23 representative of the HVO and a representative of the

24 Territorial Defence, because there was an all-out

25 shootout.

Page 12872

1 Q. One-sided, as you were saying.

2 A. Yes, certainly, because the Territorial

3 Defence wasn't there. There were two trucks that had

4 left to pick up weapons which were supposed to be

5 shared 50/50, and the drivers and their escorts were

6 not armed, and they were fired at from the checkpoint

7 at Senduline Kuce.

8 Q. The Defence is contesting this. It has a

9 completely opposite position. Our submission is that

10 there was an exchange of fire by both sides.

11 Would you agree with me that the arrival of a

12 large group of unknown persons on the side of the TO

13 and the involvement of the TO military police resulted

14 in the thwarting of the local agreement reached at the

15 level of Busovaca municipality?

16 A. No. That is not correct.

17 Q. I should like to remind you of the document

18 that you had occasion to read in the introduction.

19 A. I said that there was a group of some six or

20 seven military policemen from the district staff of

21 Zenica who were patrolling the area, but they did not

22 participate in any incidents, because at the request of

23 the HVO, this group of men left the territory of

24 Busovaca municipality.

25 Q. Very well. General, we can move on. The

Page 12873

1 usher can take the document. We won't need it any

2 more.

3 A few questions linked to the conflicts in

4 Novi Travnik. You told us what your role was in all of

5 that, and you referred to the authorisation you had

6 received from the commander of the BH army at the time,

7 Sefer Halilovic.

8 In that authorisation or power of attorney,

9 it is clearly indicated that it is being given to you

10 for negotiations with the main headquarters of the HVO

11 in Grude, Z2141,1, that you should negotiate with the

12 main headquarters in Grude. That is what is written in

13 that document. In other words, that you are authorised

14 to negotiate with the army of the HVO, the main

15 headquarters of the HVO army.

16 A. Regarding the conflict in Novi Travnik that

17 you are talking about, Dario Kordic was in Novi

18 Travnik, and he wanted to have talks, as I have been

19 informed by people from the UNPROFOR, but Dario Kordic

20 would not accept Refik Lendo and he requested to

21 negotiate with me. I was authorised to negotiate. I

22 received that authorisation through the UNPROFOR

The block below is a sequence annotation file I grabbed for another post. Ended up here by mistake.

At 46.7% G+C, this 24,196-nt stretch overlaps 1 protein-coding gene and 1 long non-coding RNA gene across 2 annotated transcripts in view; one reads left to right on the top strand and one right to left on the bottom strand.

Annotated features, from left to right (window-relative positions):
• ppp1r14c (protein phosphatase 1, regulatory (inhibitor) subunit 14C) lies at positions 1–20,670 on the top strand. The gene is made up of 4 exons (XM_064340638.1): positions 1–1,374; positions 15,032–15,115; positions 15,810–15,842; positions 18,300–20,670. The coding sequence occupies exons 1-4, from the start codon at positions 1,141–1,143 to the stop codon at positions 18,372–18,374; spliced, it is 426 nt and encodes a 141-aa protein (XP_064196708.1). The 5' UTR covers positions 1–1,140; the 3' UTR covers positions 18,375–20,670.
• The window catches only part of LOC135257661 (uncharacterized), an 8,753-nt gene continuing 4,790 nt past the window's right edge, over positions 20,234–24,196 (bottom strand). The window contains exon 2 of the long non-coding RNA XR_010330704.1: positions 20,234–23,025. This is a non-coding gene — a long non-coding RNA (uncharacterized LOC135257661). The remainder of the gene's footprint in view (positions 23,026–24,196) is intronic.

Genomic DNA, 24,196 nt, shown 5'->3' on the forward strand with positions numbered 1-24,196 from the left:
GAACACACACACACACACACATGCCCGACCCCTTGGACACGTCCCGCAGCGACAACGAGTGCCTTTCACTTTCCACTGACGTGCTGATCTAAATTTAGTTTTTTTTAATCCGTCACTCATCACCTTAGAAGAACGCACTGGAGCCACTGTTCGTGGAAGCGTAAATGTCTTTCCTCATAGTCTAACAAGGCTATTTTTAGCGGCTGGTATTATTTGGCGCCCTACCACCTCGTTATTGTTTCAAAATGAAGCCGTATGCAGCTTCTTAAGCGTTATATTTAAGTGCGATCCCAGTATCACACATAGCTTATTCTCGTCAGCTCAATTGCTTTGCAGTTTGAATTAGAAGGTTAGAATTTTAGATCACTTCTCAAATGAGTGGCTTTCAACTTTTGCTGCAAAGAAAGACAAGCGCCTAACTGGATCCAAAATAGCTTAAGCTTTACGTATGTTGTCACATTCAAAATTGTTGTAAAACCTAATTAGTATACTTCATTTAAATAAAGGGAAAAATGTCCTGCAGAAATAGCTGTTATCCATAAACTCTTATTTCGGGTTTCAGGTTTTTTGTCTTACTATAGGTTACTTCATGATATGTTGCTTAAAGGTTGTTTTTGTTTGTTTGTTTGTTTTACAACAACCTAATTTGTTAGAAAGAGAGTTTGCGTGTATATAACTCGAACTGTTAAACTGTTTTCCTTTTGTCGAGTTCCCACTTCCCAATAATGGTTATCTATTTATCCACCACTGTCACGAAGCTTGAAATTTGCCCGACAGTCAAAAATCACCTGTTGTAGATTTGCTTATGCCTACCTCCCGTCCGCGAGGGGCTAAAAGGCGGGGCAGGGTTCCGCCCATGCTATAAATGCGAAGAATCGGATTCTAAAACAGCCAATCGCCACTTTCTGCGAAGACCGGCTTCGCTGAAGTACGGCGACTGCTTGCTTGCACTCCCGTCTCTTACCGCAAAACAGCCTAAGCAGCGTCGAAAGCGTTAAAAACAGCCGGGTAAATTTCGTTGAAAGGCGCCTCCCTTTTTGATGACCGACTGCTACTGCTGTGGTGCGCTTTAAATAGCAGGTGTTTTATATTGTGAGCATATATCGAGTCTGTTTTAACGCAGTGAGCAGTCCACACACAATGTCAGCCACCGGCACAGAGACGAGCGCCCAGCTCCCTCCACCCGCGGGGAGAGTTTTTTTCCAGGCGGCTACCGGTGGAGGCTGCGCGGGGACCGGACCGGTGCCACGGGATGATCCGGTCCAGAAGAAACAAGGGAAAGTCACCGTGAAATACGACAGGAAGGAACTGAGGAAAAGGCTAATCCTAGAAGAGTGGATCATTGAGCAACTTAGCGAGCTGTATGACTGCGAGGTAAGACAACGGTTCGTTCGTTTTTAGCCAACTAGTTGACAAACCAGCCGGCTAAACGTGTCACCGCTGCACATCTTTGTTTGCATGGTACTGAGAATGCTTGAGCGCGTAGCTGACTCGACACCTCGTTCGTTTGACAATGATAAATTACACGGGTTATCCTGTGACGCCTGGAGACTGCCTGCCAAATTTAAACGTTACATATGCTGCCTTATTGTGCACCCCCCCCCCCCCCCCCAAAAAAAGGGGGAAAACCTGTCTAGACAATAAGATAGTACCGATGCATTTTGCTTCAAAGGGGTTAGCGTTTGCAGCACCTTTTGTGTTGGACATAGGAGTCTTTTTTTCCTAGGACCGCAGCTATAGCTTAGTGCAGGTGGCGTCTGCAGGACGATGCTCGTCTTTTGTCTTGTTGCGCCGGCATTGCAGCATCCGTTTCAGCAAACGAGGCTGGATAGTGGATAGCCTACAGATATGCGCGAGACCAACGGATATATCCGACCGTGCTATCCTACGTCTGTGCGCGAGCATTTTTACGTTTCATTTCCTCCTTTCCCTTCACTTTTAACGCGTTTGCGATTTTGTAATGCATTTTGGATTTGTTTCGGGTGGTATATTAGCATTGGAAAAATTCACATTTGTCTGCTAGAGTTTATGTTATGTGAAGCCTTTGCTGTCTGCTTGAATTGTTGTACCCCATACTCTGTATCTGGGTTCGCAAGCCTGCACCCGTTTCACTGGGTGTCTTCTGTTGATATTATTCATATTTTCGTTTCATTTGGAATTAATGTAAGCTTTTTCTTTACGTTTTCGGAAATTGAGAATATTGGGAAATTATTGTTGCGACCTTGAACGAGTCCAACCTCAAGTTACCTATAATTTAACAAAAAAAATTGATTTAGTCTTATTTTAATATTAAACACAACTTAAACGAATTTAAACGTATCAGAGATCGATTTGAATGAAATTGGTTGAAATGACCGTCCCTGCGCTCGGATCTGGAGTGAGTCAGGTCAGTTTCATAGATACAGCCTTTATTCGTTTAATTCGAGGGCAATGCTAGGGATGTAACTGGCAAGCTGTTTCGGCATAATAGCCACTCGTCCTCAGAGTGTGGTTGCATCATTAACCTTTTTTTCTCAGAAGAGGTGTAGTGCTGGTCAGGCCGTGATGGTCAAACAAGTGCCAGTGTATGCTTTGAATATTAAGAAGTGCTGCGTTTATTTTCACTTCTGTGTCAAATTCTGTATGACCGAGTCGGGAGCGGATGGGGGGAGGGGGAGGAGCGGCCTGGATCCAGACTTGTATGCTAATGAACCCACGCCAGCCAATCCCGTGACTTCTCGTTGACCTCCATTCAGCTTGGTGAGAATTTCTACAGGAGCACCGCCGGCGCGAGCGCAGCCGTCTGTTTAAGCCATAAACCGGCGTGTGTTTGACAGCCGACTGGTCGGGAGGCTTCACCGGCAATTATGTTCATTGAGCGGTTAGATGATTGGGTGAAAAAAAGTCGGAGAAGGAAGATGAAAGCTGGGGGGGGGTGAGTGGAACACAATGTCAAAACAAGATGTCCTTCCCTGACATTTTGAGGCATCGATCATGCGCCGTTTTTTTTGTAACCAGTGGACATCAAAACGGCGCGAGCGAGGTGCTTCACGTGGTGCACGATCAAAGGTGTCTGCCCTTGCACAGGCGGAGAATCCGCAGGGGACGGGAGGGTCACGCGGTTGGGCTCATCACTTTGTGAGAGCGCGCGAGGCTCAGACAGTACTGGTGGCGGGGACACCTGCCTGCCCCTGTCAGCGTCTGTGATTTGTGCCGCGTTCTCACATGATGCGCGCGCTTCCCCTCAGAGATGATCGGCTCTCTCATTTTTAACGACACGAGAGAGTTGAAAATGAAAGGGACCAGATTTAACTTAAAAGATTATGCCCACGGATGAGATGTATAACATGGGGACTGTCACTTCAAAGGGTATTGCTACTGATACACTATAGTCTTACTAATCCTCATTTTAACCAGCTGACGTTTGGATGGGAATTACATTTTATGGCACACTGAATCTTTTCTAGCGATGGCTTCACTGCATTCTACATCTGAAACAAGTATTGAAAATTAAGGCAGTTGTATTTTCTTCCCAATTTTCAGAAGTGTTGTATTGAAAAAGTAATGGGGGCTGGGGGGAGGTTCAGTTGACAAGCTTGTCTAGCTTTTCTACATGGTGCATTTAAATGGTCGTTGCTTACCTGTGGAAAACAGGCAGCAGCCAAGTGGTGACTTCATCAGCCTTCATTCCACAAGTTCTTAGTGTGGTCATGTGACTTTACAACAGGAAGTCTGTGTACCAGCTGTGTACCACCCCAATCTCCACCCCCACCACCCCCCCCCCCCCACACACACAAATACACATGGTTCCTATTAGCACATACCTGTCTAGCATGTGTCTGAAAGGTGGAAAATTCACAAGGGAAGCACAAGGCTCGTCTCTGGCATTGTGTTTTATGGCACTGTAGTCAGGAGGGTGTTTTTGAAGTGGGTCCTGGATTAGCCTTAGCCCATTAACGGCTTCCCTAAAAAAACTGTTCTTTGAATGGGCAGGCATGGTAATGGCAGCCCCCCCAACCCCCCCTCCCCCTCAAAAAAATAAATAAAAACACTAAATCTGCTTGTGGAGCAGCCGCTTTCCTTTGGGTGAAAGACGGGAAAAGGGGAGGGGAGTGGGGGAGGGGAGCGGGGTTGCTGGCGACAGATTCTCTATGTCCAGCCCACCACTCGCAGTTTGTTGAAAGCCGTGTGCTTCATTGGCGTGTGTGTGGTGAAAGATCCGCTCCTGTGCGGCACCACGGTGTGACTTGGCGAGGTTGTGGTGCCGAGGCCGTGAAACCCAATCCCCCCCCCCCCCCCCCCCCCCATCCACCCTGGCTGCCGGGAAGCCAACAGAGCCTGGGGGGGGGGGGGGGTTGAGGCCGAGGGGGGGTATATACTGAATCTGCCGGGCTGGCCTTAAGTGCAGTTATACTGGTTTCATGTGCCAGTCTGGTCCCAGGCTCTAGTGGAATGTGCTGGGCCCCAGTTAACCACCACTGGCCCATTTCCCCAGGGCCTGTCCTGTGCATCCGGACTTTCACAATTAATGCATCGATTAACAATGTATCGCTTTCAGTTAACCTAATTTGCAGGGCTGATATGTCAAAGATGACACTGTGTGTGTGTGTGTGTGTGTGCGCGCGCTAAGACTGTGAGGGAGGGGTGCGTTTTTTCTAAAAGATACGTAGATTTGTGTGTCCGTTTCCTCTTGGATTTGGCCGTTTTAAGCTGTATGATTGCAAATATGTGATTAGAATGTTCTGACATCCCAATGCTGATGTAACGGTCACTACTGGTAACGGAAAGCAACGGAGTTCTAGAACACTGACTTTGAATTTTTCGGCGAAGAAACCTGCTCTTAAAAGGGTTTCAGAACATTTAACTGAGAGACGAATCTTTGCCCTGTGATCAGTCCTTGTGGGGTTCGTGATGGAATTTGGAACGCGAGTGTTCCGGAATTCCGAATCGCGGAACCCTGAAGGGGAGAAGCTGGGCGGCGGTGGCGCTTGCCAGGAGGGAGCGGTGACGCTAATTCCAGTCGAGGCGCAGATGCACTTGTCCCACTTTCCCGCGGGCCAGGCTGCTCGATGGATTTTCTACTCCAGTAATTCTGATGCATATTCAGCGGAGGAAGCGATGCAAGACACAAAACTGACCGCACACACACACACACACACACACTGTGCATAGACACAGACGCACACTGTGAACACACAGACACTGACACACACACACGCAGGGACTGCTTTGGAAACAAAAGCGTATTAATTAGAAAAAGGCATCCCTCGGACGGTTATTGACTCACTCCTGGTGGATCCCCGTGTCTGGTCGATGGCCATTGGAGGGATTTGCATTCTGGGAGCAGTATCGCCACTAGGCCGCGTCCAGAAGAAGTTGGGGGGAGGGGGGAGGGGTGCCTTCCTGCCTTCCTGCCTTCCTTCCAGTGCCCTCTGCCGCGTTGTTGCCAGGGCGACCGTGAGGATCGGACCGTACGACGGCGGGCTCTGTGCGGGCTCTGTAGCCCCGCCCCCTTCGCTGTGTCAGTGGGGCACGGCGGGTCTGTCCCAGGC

23 representatives, but those negotiations with Dario

24 Kordic never took place regarding the conflict in Novi

25 Travnik. So I didn't talk to Dario Kordic regarding

Page 12874

1 the conflict in Novi Travnik.

2 Q. So we agree that you negotiated with the

3 authorised representatives of the main headquarters of

4 the HVO, that is, Colonel Blaskic as the commander of

5 the Operative Zone of Central Bosnia, didn't you?

6 A. Could you please be more precise? Which

7 conflict are you referring to?

8 JUDGE MAY: We really have been through all

9 this. The witness has agreed that he did not negotiate

10 with Dario Kordic in this case:

11 MR. NAUMOVSKI: [Interpretation] Very well,

12 Your Honours. We can move on.

13 Q. But this was October 1992 when you spoke to

14 Colonel Blaskic.

15 JUDGE MAY: No. No. Let us move on.

16 MR. NAUMOVSKI: [Interpretation] Thank you.

17 Q. Document D155/1 is a report by an UNPROFOR

18 officer, and it clearly specifies that in October,

19 Refik Lendo provoked the conflict between the HVO and

20 the BH army in Novi Travnik, which resulted in a number

21 of dead. That is document D155/1. You were involved

22 in all that. Do you agree with this conclusion?

23 A. No, I do not.

24 Q. Thank you. As briefly as possible, a few

25 words about the meeting in the Tisa Hotel. I should

Page 12875

1 have covered this earlier on, but I made a mistake.

2 We're talking about 1992, the same story that we have

3 discussed in Busovaca. Present at those talks were

4 representatives of all the institutions of Busovaca.

5 You said that Kordic was there, Kostroman, perhaps

6 Filipovic, and I don't know who else. So we agree, all

7 the municipal institutions were represented at that

8 meeting?

9 A. No. That is not that meeting. The meeting

10 that I referred to here held in May 1992, it was not

11 the municipal institutions that were there. I was

12 there as a representative of the Territorial Defence,

13 and there were people that I mentioned; that is, Dario

14 Kordic, Ivica Kostroman, Ante Sliskovic, and Pasko

15 Ljubicic.

16 Q. Very well. We may not agree on who was

17 present, but that is not so important, but the

18 questions discussed, you discussed the joint struggle

19 against the common enemy, did you not?

20 A. Yes. That is correct. This was in May

21 1992.

22 Q. Again very briefly; would you agree with me

23 that both the TO force and the HVO forces from the

24 territory of Central Bosnia, Vitez, Busovaca, and the

25 whole region held the front line toward the Serbs? In

Page 12876

1 other words, that they jointly defended themselves

2 against Serb attacks or, rather, Jajce. And when Jajce

3 fell, the front line -- a new front line was

4 established above Travnik?

5 A. At the beginning of the war I was not

6 responsible for Jajce. I was later assigned to Jajce

7 as well. And the HVO front lines that I toured in

8 Jajce, they didn't have units on the front line but,

9 rather, in the rear, and they weren't really defending

10 those lines.

11 In other places along the defence lines